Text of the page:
That attitude would be an automatic fail on a mystery shop evaluation -- refusing to refill water when asked. We definitely don't have drought issues, hell, we're on the north shore of Lake Ontario!!

                                                Even funnier -- this is a pizza place that 1-refuses to cut the pizza for you (I can just imagine the owner saying "you lazy bum, cut it yourself!") 2-puts whole olives in the pizza (so, you have to spit the seeds out onto your plate, yuck).

                                                I will admit, it's nice to be able to rip that place apart without being gang-attacked by the fanbois.... IMHO, the owner better be paying his servers a lot better than minimum wage because I bet they get much lower tips than servers at the chains!

                                                1. re: TexSquared

                                                  That's what I thought, can't they just melt some snow? Hahahaha....

                                                  Hey, how do you get in on this mystery evaluation thingie? I'd be an AWESOME evaluator out here in LA! I would love to have that secret power..... like a foodie superhero!!

                                                  And, OMG you're right, we do have a Terroni here, now that I've read the rest of your post and they refuse to cut the pizza too. I now feel like I should go just to bust their balls - ask for copious amounts of free water, bring my own seasonings, and then tear their ass up in a review!! Ah, sweet victory!

                                                  1. re: Phurstluv

                                                    To be an evaluator, just do a web search for "mystery shopping" or "secret shopper", you'll find a whole bunch of companies and what the process is. Usually the home page of the company will have a "Become a Shopper" link which will lead you to information and the application form. And it's not just restaurants. I remember seeing a news story on TV about the "high end" mystery shoppers who get to spy on luxury hotels, cruise ships, all-inclusive resorts, Las Vegas casinos, etc. No, I don't get those jobs :-(

                                                    I knew Terroni opened an L.A. location and from the reviews I've seen online they're up to their old tricks there too. I wonder why they chose L.A. for their U.S. expansion....

                                                    1. re: TexSquared

                                                      It seems like you really really dislike Terroni. As I've said, I've never been, so it really is that terrible, but how can you dislike a place so much when you've never been there? I guess maybe you'll say that you don't have to go to hell or New Jersey (I kid, I kid) to know you don't want to pay a visit, but Terroni clearly has many fans. It can't possibly be that terrible, can it?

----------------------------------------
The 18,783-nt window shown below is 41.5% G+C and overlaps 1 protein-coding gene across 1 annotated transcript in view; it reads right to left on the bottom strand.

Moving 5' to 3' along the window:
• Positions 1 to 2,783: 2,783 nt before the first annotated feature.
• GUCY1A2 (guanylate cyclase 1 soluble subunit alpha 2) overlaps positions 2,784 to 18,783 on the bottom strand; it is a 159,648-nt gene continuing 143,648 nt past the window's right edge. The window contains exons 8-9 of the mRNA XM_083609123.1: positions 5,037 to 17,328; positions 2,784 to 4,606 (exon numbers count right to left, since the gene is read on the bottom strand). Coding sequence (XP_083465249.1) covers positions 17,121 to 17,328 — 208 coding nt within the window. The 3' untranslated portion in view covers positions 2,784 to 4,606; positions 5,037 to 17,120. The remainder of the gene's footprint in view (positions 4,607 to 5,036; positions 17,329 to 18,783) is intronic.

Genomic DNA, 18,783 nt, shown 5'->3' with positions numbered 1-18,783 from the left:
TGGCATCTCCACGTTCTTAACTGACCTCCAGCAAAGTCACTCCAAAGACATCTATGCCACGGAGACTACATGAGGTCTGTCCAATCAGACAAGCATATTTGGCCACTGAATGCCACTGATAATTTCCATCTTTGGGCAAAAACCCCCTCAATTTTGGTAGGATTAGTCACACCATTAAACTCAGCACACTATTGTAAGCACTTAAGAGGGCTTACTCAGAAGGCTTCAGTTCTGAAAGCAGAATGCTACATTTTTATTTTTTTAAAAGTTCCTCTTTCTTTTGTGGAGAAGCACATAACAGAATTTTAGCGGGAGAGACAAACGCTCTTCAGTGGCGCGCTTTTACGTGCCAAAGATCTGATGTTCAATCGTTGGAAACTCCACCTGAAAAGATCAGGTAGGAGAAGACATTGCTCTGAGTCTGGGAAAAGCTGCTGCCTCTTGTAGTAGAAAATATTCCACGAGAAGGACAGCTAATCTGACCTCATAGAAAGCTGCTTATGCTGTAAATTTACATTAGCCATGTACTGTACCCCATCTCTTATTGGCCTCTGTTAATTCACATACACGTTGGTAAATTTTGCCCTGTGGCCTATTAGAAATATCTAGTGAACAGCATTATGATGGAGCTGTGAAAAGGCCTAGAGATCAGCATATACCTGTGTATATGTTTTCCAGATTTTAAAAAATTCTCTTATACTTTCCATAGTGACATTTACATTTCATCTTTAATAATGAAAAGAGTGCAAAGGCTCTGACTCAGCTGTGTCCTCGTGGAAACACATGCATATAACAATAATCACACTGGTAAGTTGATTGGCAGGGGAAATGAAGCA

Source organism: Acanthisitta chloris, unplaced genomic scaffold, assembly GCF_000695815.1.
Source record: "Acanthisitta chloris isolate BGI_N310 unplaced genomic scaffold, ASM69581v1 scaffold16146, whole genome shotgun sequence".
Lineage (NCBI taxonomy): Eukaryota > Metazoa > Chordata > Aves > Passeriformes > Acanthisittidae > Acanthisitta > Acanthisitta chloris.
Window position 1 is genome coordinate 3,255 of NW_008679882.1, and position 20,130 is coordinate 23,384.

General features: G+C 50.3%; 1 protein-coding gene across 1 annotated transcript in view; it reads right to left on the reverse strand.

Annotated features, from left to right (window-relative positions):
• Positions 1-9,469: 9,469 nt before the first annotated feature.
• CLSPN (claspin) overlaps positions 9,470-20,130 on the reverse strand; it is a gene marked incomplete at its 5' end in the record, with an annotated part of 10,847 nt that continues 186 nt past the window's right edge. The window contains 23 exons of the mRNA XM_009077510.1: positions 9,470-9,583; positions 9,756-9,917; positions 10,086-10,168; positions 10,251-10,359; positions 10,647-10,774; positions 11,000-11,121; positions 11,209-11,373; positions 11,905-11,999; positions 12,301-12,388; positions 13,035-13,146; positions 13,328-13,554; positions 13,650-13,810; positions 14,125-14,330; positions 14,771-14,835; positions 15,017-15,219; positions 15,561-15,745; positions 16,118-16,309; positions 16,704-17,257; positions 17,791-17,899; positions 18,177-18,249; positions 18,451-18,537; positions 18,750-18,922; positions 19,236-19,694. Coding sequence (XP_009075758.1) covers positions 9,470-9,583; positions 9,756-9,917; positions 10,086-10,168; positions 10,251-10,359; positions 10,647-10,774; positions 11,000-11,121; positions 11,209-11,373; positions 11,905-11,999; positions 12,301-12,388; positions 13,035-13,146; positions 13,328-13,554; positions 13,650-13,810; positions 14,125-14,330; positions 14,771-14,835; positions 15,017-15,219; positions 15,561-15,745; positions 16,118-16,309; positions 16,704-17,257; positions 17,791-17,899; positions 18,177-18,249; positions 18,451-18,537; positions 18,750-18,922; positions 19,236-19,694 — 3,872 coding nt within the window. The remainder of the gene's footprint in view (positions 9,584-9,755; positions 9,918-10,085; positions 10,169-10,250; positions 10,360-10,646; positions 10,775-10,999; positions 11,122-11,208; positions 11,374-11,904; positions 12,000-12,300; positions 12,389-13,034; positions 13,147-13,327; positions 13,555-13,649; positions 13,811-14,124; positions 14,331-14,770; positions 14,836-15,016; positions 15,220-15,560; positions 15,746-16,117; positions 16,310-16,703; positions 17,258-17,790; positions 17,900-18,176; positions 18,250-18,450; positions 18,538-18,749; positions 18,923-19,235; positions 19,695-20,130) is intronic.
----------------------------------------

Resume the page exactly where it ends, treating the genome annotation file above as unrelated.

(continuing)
2. re: TexSquared

                                                    What I find bizarre about your choice not to go there is that although you admit that many people complain about the service, it sounds as if there are also many very ardent defenders (btw, I've never been to Terroni in either Toronto or LA so I can't speak to this particular restaurant). I can totally see not going to a place if it's roundly panned, but the one particular place I'm thinking of in LA (a bar called Father's Office) has many many fans. And I consider myself somewhat of a stickler for good service, or at the very least, someone who very much appreciates good service and dislikes bad, and I've never once had poor service during my numerous visits there. I think my original post all comes down to are the people who refuse to set in a place that gets both good and bad reviews based on the reviews alone. Even more strange to me, the impulse by those same people who have never been to a place to chime in on threads about the place to state emphatically how they will never go.

                                            2. re: TexSquared

                                              The thing I like about the chains is that the service tends to be consistent. Something turns me off about small, independent joints.

                                            3. re: Phurstluv

                                              Not sure that I can agree here, but must admit my lack of experience with the chain restaurants. I seldom dine at any. OTOH, I do dine at sole-proprietorships and chef-driven restaurants, and the training is easy to see. The chef does classes in the food, the sommelier does training on the wines, and the pairings. And on it goes. The owner trains the FOH and the chef the BOH. All spots are covered and it shows.